It is the time of the semester once again for everyone to finally bleed: for words to fall heavy with the weight of farewells, for silence to finally speak the same. I think about this passing semester and remember not so much the days I stayed alive in crowded hallways and sticky classrooms listening to the hours tick away in slow motion, as the nights I spent awake thinking what will happen when all of these are over. I think about empty offices and the muted silence that accompanies them after everyone has stood up and left. I think about the stillness of the lonely river by the window, the ferry boats that pass every so often like time dragging away, and wonder what kind of lives people lead long after they have abandoned this place. I think about their plans, crafted well in pieces and hemmed seamlessly in place, and realize that I have long forgotten how to dream.
I spoke to my some of my batch mates yesterday afternoon, as if by accident. Their words were stars that sparkled in the dimness of own universe. They spoke of things that every average graduating student have in mind: grad school, law school, application forms, the endless pace of someone who chases after endless dreams. When they asked me about my plans, I spoke sheepishly of my wanting to retire already, to which they laughed almost as a form of contempt. I spoke of going to Europe and learning a language, leaving behind whatever there is that’s forgettable, heavy. I spoke of scratching the ground and starting all over again. My words were blunt, silly, marked by a childishness of someone who never take things seriously, but inside me was the turbulence of Tahrir Square. I thought about Berlin and a one-way ticket to everything that I have n[ever] dreamed, and realized that this too was practice. I thought about the future, the helpless attempts to decipher what is to come, the foolishness of it all.
Are you following me?
I have spun myself into a circle, into places where she’d been, and sought for a sign. I have left a mark on the road in case I forgot the way back, but my mind has lost traces of her footsteps the moment she mentioned something about substance. And right then I thought about abuse and the dim lights of a yellow bulb singing its way into her soul, a round of prescriptions on the bathroom floor taken twice, thrice, until there was numbness and the sorry look from a stranger’s face saying “What have you done to yourself?”
I thought about her eyes, dull in the height of frenzy, and watched the rainbow haze float from out of her misshapen mouth. I thought about her silence but all I remembered was her scream, and the cracking of an old vinyl as it swallowed the hollow spaces between her smoke-stained teeth.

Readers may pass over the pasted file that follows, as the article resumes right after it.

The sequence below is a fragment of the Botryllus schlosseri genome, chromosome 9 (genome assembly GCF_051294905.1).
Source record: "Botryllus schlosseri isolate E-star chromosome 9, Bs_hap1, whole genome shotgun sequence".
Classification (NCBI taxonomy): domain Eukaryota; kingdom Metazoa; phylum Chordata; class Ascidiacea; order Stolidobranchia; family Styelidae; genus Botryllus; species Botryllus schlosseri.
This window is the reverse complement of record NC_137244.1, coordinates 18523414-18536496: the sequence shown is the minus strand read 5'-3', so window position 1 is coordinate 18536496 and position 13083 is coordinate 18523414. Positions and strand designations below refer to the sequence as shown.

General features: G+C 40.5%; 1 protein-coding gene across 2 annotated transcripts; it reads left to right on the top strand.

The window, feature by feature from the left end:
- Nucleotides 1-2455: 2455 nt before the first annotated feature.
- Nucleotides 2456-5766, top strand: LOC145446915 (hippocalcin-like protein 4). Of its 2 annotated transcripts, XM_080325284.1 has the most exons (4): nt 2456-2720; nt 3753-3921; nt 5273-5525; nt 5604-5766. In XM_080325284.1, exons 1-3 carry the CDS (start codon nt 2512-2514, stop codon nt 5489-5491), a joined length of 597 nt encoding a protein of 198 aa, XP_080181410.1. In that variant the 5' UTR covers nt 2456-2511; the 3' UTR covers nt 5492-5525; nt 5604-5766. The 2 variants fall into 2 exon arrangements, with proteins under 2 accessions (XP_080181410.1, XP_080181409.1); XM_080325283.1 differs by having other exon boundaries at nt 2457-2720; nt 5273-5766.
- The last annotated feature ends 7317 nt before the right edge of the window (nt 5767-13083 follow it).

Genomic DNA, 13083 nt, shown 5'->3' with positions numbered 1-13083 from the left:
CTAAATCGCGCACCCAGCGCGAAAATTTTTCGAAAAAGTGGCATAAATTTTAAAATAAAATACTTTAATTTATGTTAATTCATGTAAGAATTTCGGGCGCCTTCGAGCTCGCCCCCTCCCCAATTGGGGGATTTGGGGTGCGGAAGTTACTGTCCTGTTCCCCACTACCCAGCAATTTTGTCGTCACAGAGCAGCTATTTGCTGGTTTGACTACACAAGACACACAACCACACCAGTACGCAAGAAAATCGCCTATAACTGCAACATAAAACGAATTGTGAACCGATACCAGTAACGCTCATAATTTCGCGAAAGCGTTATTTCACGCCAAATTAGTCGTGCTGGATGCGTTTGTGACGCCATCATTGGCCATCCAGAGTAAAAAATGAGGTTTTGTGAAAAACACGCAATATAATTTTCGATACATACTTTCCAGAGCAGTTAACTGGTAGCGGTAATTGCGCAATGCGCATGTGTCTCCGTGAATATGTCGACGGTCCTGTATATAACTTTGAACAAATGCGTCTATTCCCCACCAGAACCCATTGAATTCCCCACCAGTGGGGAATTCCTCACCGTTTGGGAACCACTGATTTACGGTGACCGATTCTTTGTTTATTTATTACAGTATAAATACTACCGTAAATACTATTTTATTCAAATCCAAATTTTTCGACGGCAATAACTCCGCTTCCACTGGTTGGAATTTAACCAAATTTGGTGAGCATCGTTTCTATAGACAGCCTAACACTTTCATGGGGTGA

I thought about the crooked line that separates both substance and abuse, and wondered how one person could be both. I thought about the setting sun, and the stillness of her sunken face when Death finally came to empty her of her
miserable miserable life. They said overdose. They said she had too much. But she was so empty, so hungry, when she left us all.
Are you following me?
There are only two points in a straight line. Point A is where we’re at. Point B is where we’re going. Kara never cared about the line, only that she wanted to carry her cross to eternity. She jumped her way out of it—into the vacuousness of everything real and imaginary. She spun herself in circles, in spirals, for she
never believed in an end. She danced. She dances still, to the slow steady music of an ethereal eternal return.
Exactly five days ago you had me bursting with hate again. I knew this the moment you spoke to me. I looked at you and saw that you looked at me too, a split-second collision of madness and fury and rage all summed up in an indelible injury, and how right then and there I wanted to gouge your eyes out and make you blind for the rest of your life. Because you once were, and because for once I wanted to know what revenge tastes like under this bloodthirsty tongue of mine.
When I looked at you that day I had every hope of strangling you in the neck, or cracking your skull open, or setting a bullet where your cold unfeeling heart is supposed to be. But it was not fair that I even put myself again into such a silly game. When did I ever win to you? Even in the darkest corners of my memory all I remember is that you were stronger, you always had the upperhand.
But not anymore.
When I looked at you that day I wished that I was looking at an illusion, something that would vanish instantly if I close my eyes, something that would leave no memory at all if I wake up the next morning and find myself on the floor. Still you were there in front of me, and even if I blink a thousand times, your memory lingers like a scum sucking leech in every shattered inch of my consciousness.
But today I close my eyes. What I see is my finger on the trigger with the gun aimed at your head, or at your heart. Depending on which will cause more pain. What I see is blood trickling down from your heart to the ground to erase every fucking memory of the time I spent with you. What I see is your face and the color of crimson in your eyes when you say that you’re sorry. What I see is my own unforgiveness. What I know is I will never forgive you.